The AIDS Institute’s Housing Programs Unit (HPU) provides funding and administrative oversight to organizations in New York State to develop and implement programs that provide housing services to PLWHA and their families. Enhanced supported housing services are offered throughout the state and financial assistance provided outside of NYC. The overall goal of the Housing Initiative is to ensure a flexible continuum of care that empowers individuals and families to live as independently as possible and avoid homelessness.
Enhanced supportive housing services such as health and independent living skills development, non-intensive case management, psychosocial support services, supportive housing coordination and housing placement assistance and referral services (outside NYC) address the needs of people living with HIV/AIDS who are homeless, at risk of losing housing or significantly challenged to remain in housing. Enhanced supportive housing services are intended to assist people with obtaining and maintaining stable housing, and improve their ability to access and/or maintain medical care. Seventeen (17) housing providers are funded to deliver enhanced supported housing services in New York State.
Financial assistance helps consumers obtain and maintain safe, appropriate and affordable housing and to prevent eviction and utility shut off. Agencies provide one-time only emergency assistance for security deposits, rent, utility or other housing related costs, and short-term rental and utility assistance (cumulative lifetime limit of 24 months) to persons with HIV/AIDS, outside New York City. This type of assistance promotes housing retention and stability, augments housing placement assistance and referral services by enabling consumers and their families to relocate to appropriate housing if necessary, and promotes access to medical care. Funds are used as dollars of last resort. Eight (8) housing providers are funded to deliver financial assistance in Long Island and Upstate New York.
Director, Housing Program Unit
Office of Medicaid Policy and Programs
The New York/New York III Supportive Housing program is a cooperative agreement signed on November 3, 2005 by five City and five State agencies to provide 9,000 new units of supportive housing in New York City over a ten year period that extends to June 30, 2016 to chronically homeless populations, including those with HIV/AIDS.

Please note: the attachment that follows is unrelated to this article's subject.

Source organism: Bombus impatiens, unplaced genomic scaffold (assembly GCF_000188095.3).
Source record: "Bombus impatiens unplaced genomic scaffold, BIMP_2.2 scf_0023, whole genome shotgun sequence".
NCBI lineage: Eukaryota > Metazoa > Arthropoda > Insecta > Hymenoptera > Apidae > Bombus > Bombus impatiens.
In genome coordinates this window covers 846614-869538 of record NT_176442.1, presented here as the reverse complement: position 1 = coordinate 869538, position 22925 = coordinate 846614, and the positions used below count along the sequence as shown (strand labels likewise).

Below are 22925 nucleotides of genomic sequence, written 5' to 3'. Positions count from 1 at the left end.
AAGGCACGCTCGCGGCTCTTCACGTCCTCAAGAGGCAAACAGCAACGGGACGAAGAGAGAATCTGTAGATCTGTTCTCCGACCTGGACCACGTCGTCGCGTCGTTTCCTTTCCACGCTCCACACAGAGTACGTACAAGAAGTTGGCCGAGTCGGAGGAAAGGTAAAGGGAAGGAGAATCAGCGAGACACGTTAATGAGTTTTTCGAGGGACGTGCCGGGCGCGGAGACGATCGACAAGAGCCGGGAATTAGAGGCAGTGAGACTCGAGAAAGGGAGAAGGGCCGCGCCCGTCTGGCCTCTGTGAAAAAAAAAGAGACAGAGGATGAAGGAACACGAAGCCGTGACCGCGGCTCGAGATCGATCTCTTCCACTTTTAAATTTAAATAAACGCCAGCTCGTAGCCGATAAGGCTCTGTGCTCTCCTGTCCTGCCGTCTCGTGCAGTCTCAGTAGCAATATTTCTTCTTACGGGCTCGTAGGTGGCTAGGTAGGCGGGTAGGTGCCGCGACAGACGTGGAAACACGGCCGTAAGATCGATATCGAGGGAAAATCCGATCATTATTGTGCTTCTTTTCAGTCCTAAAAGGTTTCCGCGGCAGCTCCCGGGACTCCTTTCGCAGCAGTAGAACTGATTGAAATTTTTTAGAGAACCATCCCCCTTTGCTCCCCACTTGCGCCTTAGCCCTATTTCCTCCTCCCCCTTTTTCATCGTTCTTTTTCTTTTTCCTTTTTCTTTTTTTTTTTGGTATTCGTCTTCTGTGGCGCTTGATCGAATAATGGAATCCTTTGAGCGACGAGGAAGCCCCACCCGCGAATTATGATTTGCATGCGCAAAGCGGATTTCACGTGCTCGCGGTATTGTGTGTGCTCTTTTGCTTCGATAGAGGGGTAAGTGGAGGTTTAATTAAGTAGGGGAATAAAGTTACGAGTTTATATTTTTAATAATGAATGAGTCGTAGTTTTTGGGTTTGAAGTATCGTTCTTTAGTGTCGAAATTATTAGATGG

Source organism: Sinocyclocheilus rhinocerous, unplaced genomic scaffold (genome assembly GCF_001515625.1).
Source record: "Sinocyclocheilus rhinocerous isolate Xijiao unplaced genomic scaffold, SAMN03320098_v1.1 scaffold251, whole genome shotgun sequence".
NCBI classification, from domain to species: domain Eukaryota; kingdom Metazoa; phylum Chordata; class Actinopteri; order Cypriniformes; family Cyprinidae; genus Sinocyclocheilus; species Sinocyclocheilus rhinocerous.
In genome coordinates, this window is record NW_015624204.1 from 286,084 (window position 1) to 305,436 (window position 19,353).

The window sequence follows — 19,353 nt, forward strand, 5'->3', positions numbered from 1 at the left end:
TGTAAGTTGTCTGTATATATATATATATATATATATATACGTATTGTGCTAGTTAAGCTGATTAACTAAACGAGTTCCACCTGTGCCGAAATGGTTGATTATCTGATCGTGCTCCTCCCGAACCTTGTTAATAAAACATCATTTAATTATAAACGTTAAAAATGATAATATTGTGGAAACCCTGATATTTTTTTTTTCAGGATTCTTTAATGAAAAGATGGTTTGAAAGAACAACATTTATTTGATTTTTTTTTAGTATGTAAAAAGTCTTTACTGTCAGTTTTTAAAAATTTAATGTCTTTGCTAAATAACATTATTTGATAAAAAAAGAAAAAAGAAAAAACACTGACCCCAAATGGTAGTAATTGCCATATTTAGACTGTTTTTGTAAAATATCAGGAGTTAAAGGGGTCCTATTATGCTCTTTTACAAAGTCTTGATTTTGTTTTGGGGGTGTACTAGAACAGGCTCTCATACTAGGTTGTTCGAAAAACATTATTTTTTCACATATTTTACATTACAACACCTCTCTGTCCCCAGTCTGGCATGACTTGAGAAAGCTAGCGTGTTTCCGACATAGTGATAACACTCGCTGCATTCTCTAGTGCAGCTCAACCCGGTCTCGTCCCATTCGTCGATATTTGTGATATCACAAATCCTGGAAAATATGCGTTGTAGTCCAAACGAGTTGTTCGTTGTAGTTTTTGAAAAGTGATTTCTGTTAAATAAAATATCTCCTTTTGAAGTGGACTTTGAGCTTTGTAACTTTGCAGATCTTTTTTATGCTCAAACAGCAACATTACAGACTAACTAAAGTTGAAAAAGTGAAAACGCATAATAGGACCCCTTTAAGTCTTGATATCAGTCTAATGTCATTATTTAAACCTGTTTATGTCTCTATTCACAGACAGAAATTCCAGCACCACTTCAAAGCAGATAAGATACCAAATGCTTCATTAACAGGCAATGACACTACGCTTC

The New York State Department of Health AIDS Institute has been given the responsibility for the development of a total of 500 supportive housing units -- 300 congregate and 200 scatter-site. The overall goal of this initiative is to reduce homelessness, and provide safe and affordable housing and supportive services to clients who meet the eligibility criteria.
Those eligible for these supportive housing units include chronically homeless single adults who are persons living with HIV/AIDS, who are clients of New York City’s HIV/AIDS Services Administration (HASA) or who are clients with symptomatic HIV who are receiving cash assistance from the city, and who suffer from a co-occurring serious and persistent mental illness, a substance abuse disorder, or a MICA disorder. Chronic homelessness is defined as a single adult who has spent at least two of the last four years in a homeless shelter or living on the street, or a single adult who is disabled and has spent at least one of the last two years in a shelter (such as HASA emergency housing) or living on the street.
The AIDS Institute participates on the NY/NYIII Oversight Committee and the Evaluation Standing Committee comprised of City and State partner agencies. The evaluation of NY/NYIII will assess the effectiveness of the supportive housing program in decreasing the use and cost of publicly funded health-care and social services, reducing chronic homelessness and incarceration-related events, improving the health of participants, and increasing appropriate substance use and mental health services utilization.
Joseph M. Losowski
Director, Chronic Care Section
Office of Medicaid Policy and Programs